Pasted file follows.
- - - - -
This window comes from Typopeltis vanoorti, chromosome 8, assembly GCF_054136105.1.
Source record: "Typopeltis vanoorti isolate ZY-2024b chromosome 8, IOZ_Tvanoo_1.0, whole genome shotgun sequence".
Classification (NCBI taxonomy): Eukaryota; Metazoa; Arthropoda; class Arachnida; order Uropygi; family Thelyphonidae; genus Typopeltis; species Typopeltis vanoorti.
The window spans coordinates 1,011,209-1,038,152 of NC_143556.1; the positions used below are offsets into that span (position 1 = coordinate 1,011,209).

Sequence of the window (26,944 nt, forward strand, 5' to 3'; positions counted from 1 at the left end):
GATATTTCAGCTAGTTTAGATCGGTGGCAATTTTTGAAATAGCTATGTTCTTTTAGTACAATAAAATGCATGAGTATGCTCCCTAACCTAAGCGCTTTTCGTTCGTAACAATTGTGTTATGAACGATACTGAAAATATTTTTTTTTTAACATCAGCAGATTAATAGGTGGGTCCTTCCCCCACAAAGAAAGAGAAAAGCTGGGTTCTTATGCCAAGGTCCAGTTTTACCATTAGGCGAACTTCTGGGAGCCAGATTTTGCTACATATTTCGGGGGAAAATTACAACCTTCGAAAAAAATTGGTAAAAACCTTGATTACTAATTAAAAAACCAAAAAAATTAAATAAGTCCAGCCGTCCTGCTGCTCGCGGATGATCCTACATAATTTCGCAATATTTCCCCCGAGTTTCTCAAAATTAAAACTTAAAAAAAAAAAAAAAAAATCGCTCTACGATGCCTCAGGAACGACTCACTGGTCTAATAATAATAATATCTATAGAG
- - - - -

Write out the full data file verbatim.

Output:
This window comes from Typopeltis vanoorti, chromosome 8, assembly GCF_054136105.1.
Source record: "Typopeltis vanoorti isolate ZY-2024b chromosome 8, IOZ_Tvanoo_1.0, whole genome shotgun sequence".
Classification (NCBI taxonomy): Eukaryota; Metazoa; Arthropoda; class Arachnida; order Uropygi; family Thelyphonidae; genus Typopeltis; species Typopeltis vanoorti.
The window spans coordinates 1,011,209-1,038,152 of NC_143556.1; the positions used below are offsets into that span (position 1 = coordinate 1,011,209).

Sequence of the window (26,944 nt, forward strand, 5' to 3'; positions counted from 1 at the left end):
GATATTTCAGCTAGTTTAGATCGGTGGCAATTTTTGAAATAGCTATGTTCTTTTAGTACAATAAAATGCATGAGTATGCTCCCTAACCTAAGCGCTTTTCGTTCGTAACAATTGTGTTATGAACGATACTGAAAATATTTTTTTTTTAACATCAGCAGATTAATAGGTGGGTCCTTCCCCCACAAAGAAAGAGAAAAGCTGGGTTCTTATGCCAAGGTCCAGTTTTACCATTAGGCGAACTTCTGGGAGCCAGATTTTGCTACATATTTCGGGGGAAAATTACAACCTTCGAAAAAAATTGGTAAAAACCTTGATTACTAATTAAAAAACCAAAAAAATTAAATAAGTCCAGCCGTCCTGCTGCTCGCGGATGATCCTACATAATTTCGCAATATTTCCCCCGAGTTTCTCAAAATTAAAACTTAAAAAAAAAAAAAAAAAATCGCTCTACGATGCCTCAGGAACGACTCACTGGTCTAATAATAATAATATCTATAGAG